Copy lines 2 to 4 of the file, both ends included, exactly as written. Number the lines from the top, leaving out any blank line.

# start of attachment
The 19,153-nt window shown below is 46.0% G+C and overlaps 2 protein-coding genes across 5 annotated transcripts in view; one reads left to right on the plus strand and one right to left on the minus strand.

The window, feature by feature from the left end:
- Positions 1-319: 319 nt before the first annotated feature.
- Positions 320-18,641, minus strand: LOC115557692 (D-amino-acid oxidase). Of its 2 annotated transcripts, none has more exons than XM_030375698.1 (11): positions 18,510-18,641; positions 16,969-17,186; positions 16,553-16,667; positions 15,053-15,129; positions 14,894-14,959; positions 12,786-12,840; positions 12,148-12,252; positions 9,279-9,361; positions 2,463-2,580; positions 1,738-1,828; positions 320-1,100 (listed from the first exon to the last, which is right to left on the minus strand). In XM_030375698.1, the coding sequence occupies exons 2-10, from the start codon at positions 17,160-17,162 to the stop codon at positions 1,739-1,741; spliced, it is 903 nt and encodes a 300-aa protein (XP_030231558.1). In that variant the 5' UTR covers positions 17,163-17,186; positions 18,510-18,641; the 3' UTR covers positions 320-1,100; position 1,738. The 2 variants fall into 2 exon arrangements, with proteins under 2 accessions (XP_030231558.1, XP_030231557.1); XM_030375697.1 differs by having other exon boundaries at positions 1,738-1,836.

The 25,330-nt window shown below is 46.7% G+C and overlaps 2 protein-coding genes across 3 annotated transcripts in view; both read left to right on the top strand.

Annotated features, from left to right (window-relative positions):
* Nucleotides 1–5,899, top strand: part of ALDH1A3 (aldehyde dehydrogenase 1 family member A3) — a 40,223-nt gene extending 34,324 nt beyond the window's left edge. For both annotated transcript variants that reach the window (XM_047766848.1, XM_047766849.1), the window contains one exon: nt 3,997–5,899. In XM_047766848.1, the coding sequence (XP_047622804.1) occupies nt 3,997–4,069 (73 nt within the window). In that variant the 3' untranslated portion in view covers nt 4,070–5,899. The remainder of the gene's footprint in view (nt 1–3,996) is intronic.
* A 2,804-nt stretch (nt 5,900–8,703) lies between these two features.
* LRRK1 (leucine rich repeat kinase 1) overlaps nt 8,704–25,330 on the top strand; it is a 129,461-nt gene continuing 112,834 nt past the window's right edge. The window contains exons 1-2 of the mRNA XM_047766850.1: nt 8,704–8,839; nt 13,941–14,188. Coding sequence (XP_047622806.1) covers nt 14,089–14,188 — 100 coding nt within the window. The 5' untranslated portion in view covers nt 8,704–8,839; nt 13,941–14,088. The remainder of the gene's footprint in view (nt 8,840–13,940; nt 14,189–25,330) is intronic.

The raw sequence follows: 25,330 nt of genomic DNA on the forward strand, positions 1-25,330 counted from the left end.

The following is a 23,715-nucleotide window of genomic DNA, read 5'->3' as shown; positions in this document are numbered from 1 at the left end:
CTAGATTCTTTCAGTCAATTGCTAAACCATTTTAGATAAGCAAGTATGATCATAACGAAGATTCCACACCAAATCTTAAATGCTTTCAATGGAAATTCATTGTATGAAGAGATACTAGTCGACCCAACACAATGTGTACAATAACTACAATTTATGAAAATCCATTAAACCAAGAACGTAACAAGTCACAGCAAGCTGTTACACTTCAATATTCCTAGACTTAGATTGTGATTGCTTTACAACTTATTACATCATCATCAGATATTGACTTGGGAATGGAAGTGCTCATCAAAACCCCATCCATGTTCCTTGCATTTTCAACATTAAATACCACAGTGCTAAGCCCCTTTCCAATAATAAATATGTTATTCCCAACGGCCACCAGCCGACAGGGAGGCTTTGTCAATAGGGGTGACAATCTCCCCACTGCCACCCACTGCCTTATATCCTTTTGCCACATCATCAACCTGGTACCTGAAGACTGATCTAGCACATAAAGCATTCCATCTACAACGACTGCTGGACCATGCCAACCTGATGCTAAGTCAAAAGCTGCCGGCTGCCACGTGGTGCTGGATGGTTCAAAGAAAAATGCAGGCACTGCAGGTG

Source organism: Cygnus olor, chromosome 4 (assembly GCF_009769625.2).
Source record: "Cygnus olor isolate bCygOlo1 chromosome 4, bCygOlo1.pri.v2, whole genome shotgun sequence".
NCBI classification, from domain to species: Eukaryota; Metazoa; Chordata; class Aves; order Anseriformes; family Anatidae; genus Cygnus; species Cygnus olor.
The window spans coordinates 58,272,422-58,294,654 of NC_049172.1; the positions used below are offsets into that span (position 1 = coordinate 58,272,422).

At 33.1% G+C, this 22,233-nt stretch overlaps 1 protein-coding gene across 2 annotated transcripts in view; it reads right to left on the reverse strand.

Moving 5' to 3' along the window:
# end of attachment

The window, feature by feature from the left end:
- Positions 1-319: 319 nt before the first annotated feature.
- Positions 320-18,641, minus strand: LOC115557692 (D-amino-acid oxidase). Of its 2 annotated transcripts, none has more exons than XM_030375698.1 (11): positions 18,510-18,641; positions 16,969-17,186; positions 16,553-16,667; positions 15,053-15,129; positions 14,894-14,959; positions 12,786-12,840; positions 12,148-12,252; positions 9,279-9,361; positions 2,463-2,580; positions 1,738-1,828; positions 320-1,100 (listed from the first exon to the last, which is right to left on the minus strand). In XM_030375698.1, the coding sequence occupies exons 2-10, from the start codon at positions 17,160-17,162 to the stop codon at positions 1,739-1,741; spliced, it is 903 nt and encodes a 300-aa protein (XP_030231558.1). In that variant the 5' UTR covers positions 17,163-17,186; positions 18,510-18,641; the 3' UTR covers positions 320-1,100; position 1,738. The 2 variants fall into 2 exon arrangements, with proteins under 2 accessions (XP_030231558.1, XP_030231557.1); XM_030375697.1 differs by having other exon boundaries at positions 1,738-1,836.